For some while I have been aware that Ruhamah Chapel in Bridgend was to close (see my previous post) and have visited on a few occasions to photograph the interior. On one of these visits I happened to climb into the pulpit and on climbing back down the stairs afterwards noticed the seat which runs across the rear and suddenly remembered about the previous time I had been in that pulpit some 50 or more years ago!

In the last year of junior school at Oldcastle I was placed in Mr Thomas’ class, a teacher known for his love of music, indeed our class was the only one with a piano. Very often we would be stopped in our work and he’d make us all stand to sing something or other and then be allowed to get back on with our work. He was also not averse to whacking us boys on the bum if he felt it was deserved, a full bend-over in front of the whole class, a treatment even I received on one or two occasions, but that’s another story as they say!

Mr Thomas formed a school choir, it was mostly of children from his class but pupils from Mr Williams’ class were also included. Our repertoire consisted mainly of songs learned from the Singing Together series on BBC radio and such titles as There was a man called Michael Finnigan and Down in Demerara come to mind, but it was a sprightly and energetic song entitled Marianina that all us kids loved to sing and would heartily give our all to the performance of this piece.

Occasionally Mr Thomas would arrange for the school choir to perform outside the school and it was on one such occasion we found ourselves on a Sunday evening in 1960 at Ruhamah Chapel in Bridgend. Most of the choir were squeezed into the “big seat” in front of the pulpit but a number of us were sent up to sit in the pulpit. I was last in the queue and discovered there was only enough space to get one cheek on the seat and I was perilously close to being pushed out of the pulpit and vaguely remember wriggling and getting the “glare” from old Thomas! Of course, we sang Marianina in our usual lusty version and, strange how we remember such detail, then Mr Thomas announced that as we liked singing it so much we’d sing it again.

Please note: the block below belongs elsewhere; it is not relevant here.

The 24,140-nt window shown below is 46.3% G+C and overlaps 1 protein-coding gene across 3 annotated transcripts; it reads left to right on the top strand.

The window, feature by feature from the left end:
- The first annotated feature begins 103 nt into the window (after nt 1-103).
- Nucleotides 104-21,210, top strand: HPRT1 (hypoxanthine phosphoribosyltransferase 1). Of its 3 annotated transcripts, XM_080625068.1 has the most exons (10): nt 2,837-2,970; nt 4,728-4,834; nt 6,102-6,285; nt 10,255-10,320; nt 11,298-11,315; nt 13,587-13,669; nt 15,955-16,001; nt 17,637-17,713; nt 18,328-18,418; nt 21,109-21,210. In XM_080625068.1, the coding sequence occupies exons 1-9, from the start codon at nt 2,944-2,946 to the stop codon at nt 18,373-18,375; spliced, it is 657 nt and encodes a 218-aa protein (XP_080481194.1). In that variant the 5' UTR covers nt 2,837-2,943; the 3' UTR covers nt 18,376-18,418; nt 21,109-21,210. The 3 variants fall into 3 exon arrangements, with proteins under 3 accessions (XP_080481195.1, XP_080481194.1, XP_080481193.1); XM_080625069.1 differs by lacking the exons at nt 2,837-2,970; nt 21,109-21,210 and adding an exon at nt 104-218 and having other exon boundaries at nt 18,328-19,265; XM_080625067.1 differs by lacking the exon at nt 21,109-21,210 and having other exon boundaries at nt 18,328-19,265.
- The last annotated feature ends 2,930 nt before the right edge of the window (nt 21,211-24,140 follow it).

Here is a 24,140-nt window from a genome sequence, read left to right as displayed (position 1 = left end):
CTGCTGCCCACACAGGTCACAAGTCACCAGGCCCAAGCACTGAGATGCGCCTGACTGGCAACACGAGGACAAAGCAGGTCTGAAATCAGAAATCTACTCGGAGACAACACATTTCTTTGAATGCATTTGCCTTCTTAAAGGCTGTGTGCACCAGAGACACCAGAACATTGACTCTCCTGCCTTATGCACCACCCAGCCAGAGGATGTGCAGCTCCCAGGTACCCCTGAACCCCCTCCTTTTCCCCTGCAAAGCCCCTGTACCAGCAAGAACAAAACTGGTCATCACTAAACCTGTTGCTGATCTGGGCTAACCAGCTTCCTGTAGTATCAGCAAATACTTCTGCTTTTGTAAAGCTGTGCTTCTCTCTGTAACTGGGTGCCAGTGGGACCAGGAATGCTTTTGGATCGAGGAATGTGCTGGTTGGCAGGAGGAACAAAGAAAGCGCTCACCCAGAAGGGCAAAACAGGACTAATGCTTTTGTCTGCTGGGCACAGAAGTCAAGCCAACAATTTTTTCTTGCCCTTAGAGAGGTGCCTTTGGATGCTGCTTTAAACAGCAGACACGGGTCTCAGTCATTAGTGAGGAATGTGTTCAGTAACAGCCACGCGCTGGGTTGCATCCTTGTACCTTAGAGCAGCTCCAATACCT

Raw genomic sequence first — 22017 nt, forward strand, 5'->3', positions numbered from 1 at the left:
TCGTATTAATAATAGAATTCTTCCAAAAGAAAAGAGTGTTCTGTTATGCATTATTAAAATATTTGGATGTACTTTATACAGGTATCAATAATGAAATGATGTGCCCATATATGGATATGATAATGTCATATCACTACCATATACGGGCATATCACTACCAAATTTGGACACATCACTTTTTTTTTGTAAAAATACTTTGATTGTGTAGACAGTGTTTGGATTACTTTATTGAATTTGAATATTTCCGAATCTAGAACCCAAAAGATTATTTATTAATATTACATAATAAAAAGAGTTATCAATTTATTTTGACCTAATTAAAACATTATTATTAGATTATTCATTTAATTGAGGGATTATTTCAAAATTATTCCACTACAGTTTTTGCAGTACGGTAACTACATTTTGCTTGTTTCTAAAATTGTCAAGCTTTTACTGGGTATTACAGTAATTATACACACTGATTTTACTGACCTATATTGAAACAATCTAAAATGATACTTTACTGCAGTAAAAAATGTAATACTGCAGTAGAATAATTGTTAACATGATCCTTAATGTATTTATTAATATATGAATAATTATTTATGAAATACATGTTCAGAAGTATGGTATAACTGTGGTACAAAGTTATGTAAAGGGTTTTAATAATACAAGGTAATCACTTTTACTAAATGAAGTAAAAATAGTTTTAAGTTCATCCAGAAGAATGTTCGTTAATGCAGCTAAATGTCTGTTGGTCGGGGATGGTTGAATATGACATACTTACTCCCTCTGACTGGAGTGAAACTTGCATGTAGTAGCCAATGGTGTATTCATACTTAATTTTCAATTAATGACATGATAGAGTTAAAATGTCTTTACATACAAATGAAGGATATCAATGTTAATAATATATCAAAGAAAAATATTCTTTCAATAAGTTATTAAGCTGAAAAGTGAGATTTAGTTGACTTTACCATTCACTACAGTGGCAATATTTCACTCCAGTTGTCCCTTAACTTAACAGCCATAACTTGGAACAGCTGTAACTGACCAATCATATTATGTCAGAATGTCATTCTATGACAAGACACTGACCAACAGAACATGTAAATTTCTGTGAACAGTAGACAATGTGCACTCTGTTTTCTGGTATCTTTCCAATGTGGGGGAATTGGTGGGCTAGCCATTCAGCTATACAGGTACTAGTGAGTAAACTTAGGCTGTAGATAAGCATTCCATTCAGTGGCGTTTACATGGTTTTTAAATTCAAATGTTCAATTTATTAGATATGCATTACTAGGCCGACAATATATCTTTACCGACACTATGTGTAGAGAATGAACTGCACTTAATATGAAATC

Right then, I’ll provide the words so you can sing along with this version I’ve found on You Tube, although I believe we used to sing it much, much quicker than this choir. Apologies if you’re singing it to yourself for the rest of day!

O’er the ocean flies a merry fay,
Soft her wings are as a cloud of day,
As she passes all the blue waves say:
Marianina, do not roam,
Whither, whither is your home,
Come and turn us into foam,
Marianina, Marianina,
Come, O come and turn us into foam!

O’er the fields she passes to and fro,
By the cornstalks standing row by row,
Poppies whisper as they see her go,
“Marianina, little friend,
Whither your footsteps wend,
Come and teach us how to bend,
Marianina, Marianina,
Come. O come and teach us how to bend.

O’er the mountains when the day is done,
When the clouds are gath’ring o’er the sun,
While they, weeping, whisper one by one,
“Marianina, come again,
We have tried to dance in vain,
Come and turn us into rain,
Marianina, Marianina,
Come, O come and turn us into rain.

Source: Singing Together, BBC Publications

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